Surely while passing through the passages to main land India, the invaders were to conquer the lands en routes and these elements have remained at the forefront in helping the invading armies and conspiring in dislodging the defences of local armies. The stigma of disloyalty to own home land for sake of money and to work for the foreign elements is found as a known norm. No wonder all the Maliks, tribal lords of even today are found in the forefront in such like plays.

The west is very well aware of all this and in the present age and time when the western forces are found pitched on the other side of Hindukush and Kirther ranges ready any time to cross over, the hirelings and mercenaries are seen on fast forward mode to cut deals with invading armies; even the religious groups and so called the religious stalwart and zealots—they too are dithering not to get involved in these practices of deceit but get paid. Tehrik e Taliban in Pakistan (TTP) the known brain child of CIA raised to subdue Pakistan through subversion is one such example where known figures like Fazlur of JUI and his cohorts have been very active in raising TTP and allowed to breeding and we see that it has turned into monsters. They foresee building up of a potent political clout. ANP the ruling party of this province is also not far behind; simply one has to read their manifesto.

 Ever since the incident of 9/11 in New York, the ominous presence of Al Qaeda, a wealthy fugitive lot sticking here in Tribal area from Arab lands is declared an enemy of the west. This is yet another example that for the sake of money, how the local tribes while acting as hosts of Al Qaeda are giving them the shelter at the cost of even compromising the sovereignty of our own home land Pakistan and get paid; whereas Al Qaeda they are regularly targeted through drone attacks and scores of local people die, injured and properties destroyed as collateral damage.

 In case of drone attacks; CIA is paying heftily to the ‘Patahries’. Patharie are the local people; hired to keep a track of Al-Qaeda and Afghani Taliban present in the areas. They in disguise get closer to the targets where Al Qaeda or Taliban gather and drop a tiny electronic chip; which in turn assists to locate the exact target through satellite and then —the unfortunate group is hit by Drones on the spot. This is another stark example of working for the enemy by the locals as patharies and to get paid.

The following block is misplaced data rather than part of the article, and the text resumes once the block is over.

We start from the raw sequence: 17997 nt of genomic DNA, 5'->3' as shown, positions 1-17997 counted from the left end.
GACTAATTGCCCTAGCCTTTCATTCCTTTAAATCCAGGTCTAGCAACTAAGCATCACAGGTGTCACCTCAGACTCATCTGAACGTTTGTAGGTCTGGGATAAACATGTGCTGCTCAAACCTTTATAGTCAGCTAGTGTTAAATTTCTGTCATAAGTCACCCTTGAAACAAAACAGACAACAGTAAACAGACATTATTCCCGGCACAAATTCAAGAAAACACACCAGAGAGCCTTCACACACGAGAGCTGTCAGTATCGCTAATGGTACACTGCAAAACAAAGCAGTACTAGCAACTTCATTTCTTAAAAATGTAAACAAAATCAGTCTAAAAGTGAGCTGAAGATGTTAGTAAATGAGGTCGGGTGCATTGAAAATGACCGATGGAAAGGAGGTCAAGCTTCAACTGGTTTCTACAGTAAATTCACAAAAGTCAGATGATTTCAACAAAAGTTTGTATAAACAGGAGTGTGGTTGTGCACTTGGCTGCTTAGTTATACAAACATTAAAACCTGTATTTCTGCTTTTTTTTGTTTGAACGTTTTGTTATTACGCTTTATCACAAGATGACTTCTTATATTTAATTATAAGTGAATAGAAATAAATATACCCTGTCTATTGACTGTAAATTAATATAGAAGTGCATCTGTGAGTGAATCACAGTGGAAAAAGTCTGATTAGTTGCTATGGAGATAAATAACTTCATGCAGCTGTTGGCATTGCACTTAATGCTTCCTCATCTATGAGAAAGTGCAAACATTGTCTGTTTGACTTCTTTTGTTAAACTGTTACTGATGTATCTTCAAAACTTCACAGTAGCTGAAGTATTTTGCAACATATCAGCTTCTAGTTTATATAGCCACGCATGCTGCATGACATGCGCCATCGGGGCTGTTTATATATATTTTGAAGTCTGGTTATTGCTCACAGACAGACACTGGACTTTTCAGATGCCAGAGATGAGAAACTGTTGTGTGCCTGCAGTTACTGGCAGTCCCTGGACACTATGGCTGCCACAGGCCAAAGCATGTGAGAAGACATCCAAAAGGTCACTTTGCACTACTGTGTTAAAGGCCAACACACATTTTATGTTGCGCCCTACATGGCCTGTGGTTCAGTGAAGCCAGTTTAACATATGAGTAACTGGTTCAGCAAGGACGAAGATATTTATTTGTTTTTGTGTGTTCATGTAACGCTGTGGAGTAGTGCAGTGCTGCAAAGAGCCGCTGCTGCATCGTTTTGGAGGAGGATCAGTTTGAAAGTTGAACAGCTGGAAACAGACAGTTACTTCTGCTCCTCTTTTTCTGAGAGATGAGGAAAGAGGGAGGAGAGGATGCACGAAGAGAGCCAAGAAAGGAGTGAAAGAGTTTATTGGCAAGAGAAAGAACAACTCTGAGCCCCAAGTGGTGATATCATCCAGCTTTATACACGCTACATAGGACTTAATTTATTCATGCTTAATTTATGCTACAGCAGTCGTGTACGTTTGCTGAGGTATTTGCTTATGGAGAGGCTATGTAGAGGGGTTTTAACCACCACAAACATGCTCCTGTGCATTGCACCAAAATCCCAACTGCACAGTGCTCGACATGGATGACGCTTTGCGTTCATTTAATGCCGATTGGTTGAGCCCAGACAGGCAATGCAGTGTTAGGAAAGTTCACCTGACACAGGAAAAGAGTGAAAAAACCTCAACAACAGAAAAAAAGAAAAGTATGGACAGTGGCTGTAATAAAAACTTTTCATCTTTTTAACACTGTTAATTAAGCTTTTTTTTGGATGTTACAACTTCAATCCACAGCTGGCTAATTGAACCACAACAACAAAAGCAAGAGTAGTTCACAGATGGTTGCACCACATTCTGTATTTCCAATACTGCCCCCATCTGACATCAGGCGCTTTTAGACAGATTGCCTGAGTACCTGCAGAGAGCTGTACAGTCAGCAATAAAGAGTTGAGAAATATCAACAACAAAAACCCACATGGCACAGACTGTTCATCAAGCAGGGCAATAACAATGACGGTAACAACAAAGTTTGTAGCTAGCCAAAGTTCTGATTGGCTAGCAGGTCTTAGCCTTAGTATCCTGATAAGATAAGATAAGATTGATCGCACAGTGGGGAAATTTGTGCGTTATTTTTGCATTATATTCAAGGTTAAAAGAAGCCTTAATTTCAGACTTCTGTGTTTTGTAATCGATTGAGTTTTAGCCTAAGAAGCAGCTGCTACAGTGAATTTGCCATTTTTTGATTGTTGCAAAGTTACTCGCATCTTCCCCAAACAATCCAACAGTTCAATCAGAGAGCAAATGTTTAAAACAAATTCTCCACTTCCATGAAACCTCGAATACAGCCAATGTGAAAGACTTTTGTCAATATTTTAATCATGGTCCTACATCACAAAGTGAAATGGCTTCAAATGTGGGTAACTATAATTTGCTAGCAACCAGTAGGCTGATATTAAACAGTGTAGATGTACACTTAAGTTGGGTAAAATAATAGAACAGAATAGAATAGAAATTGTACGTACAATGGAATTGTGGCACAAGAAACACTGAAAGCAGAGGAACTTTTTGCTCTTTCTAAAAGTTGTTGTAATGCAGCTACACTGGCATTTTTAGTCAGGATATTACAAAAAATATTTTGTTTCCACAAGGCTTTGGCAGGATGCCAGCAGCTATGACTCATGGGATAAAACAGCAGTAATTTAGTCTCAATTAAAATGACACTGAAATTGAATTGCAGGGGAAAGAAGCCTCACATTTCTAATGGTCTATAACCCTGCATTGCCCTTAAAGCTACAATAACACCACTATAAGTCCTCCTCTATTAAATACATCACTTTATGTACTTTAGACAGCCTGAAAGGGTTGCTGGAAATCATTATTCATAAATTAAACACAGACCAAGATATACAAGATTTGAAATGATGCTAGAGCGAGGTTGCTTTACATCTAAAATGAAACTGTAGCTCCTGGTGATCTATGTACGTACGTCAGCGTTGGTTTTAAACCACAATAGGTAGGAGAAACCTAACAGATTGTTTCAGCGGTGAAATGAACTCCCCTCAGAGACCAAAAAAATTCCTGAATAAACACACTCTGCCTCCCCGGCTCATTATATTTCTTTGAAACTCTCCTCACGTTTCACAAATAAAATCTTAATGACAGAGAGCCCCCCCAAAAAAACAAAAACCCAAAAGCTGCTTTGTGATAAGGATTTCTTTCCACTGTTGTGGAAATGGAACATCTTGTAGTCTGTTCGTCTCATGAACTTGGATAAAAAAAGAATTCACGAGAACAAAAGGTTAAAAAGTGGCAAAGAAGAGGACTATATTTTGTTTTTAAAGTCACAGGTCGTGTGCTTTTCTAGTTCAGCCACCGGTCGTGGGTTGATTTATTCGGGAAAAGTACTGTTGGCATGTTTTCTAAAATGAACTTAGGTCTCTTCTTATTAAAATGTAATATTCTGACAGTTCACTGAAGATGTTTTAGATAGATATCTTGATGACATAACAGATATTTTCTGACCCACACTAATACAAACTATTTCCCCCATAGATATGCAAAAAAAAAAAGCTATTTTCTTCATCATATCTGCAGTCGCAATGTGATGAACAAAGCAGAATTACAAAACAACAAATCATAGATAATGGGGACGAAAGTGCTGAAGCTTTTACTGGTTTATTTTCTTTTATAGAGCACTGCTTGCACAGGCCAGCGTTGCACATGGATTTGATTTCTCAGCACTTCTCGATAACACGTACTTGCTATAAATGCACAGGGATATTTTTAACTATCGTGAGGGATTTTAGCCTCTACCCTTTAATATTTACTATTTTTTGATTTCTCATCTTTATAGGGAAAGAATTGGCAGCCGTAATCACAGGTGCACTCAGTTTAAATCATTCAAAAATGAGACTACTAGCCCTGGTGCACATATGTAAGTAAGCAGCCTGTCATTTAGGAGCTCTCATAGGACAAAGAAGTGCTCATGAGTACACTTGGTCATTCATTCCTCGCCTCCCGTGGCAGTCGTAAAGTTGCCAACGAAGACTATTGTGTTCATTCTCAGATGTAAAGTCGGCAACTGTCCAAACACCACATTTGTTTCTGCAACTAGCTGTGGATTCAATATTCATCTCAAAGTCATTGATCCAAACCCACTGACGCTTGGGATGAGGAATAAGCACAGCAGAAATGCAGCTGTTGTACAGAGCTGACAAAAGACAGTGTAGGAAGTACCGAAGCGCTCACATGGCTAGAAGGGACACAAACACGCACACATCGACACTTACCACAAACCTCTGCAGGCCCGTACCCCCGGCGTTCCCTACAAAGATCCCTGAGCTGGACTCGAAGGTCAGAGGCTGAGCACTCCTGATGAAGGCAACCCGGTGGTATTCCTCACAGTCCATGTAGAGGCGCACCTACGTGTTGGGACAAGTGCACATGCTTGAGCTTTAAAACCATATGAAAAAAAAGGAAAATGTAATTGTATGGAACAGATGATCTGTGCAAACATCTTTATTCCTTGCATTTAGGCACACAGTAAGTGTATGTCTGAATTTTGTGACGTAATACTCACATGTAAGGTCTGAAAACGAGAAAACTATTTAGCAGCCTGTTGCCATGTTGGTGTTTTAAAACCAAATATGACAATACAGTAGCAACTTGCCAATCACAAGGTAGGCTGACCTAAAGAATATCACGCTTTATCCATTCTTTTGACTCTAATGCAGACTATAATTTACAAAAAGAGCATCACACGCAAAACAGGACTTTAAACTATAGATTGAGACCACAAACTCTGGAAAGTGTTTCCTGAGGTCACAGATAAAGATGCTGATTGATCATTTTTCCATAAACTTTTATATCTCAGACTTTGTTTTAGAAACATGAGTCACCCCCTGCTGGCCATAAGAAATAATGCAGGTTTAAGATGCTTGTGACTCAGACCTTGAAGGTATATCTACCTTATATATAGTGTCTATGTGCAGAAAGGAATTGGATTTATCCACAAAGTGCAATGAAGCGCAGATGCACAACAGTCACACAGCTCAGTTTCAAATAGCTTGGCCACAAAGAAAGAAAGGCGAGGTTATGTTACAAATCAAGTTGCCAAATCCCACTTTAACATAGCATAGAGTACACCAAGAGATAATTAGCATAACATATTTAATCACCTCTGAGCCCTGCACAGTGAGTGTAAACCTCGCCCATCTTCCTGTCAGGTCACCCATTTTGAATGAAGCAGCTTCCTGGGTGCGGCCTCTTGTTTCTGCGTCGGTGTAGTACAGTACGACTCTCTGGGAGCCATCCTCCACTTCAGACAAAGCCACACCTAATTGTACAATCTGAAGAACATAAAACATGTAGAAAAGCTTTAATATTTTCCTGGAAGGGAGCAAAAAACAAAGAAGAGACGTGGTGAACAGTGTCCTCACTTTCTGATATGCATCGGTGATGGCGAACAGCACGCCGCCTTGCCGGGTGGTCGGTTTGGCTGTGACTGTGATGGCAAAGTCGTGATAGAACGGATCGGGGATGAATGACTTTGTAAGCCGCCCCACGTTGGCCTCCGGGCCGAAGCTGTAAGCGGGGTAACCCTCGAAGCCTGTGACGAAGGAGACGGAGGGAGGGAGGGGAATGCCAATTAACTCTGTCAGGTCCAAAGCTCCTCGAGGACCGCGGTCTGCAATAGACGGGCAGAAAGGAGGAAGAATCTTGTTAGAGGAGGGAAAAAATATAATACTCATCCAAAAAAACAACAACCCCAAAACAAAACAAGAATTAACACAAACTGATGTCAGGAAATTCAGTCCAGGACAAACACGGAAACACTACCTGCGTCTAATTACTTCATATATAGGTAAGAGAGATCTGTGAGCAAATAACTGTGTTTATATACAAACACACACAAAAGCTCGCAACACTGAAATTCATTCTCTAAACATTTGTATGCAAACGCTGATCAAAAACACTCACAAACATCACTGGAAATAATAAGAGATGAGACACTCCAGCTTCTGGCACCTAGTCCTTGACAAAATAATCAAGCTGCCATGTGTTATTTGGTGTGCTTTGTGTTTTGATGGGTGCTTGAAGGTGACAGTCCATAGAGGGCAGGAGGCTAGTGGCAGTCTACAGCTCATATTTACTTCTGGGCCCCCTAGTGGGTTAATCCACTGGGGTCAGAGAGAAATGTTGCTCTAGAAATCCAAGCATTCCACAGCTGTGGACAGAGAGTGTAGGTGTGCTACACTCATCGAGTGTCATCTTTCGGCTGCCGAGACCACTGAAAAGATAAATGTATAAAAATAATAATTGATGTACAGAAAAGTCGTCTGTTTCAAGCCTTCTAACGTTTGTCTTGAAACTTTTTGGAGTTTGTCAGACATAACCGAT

TTP, the Fazlur the conspirator, the patharies, drone attacks, acting as the host for Al-Qaida and Taliban… boils down to one old age simple equation; acting for the foreign elements to get paid. Reportedly; CIA is footing all the bills and is also paying the government of Pakistan as well as directly to the Pakistan military. The bases like Bagram air base where scores of drones are stationed in open bunkers will never be raided by these forces neither Pak military may strike or take the drone down off from skies as this helps keep the flag of the terrorism in this theatre of terrorism up. With every drone attack strike where civilians are killed; ten more become the terrorists. The phenomenon of drone attacks is the main tool used for keeping the terrorism alive. The   elimination of drones altogether is likely to minimise the potency of terrorism and also stops the inflow of money for the beneficiaries.

 Hum hoaay,Tum hoay;keh Meer Hoaay

 Sab isee ki zulf kay aseer hoaay

Whereas the Pakistani government, its military and the locals working as western agents; all the  hypocrites get paid for the services provided to US lead western forces; US avails a readymade pretext of Terrorism to prolong their well wished stay in this region while the people suffer.

So; Lagay rahou Munna bhai.

We the traitors, the hypocrite; our end is fast drawing nearer.

**

Link for related article: Sleeping with the Enemy. http://www.adab-arz.co.uk/?p=74 

http://pakalert.wordpress.com/2009/04/09/filling-the-skies-with-robot-assassins-the-drone-wars-have-begun/

WikiLeaks Exposes the Danger of Pakistan’s Nukes


By Fred Branfman   January 13, 2011

There are few scenarios more frightening for America than a domestic nuclear terrorist incident, which could kill tens of thousands of people, devastate the economy and turn America into a police state. As a March 2010 Harvard study reported, Pakistan’s nuclear stockpile “faces a greater threat from Islamic extremists seeking nuclear weapons than any other nuclear stockpile on earth.”

The single most significant revelation of the State Department cables released by WikiLeaks is that U.S. policy is actually increasing the danger of a nuclear incident. The U.S. has so alienated the Pakistani people that their government fears cooperating with Washington on nuclear matters: The U.S. signed a nuclear energy agreement with India that has convinced Pakistani officials to enlarge their already unstable nuclear stockpile, and Washington has expanded U.S. military operations into Pakistan in a way that Ambassador Anne Patterson herself secretly admitted “risks destabilizing the Pakistani state” (9-23-09 cable). These newly disclosed official U.S. cables, which strongly point to the growing threat to Americans from mismanaged U.S. policy, require urgent congressional hearings, greater media investigation and public protest.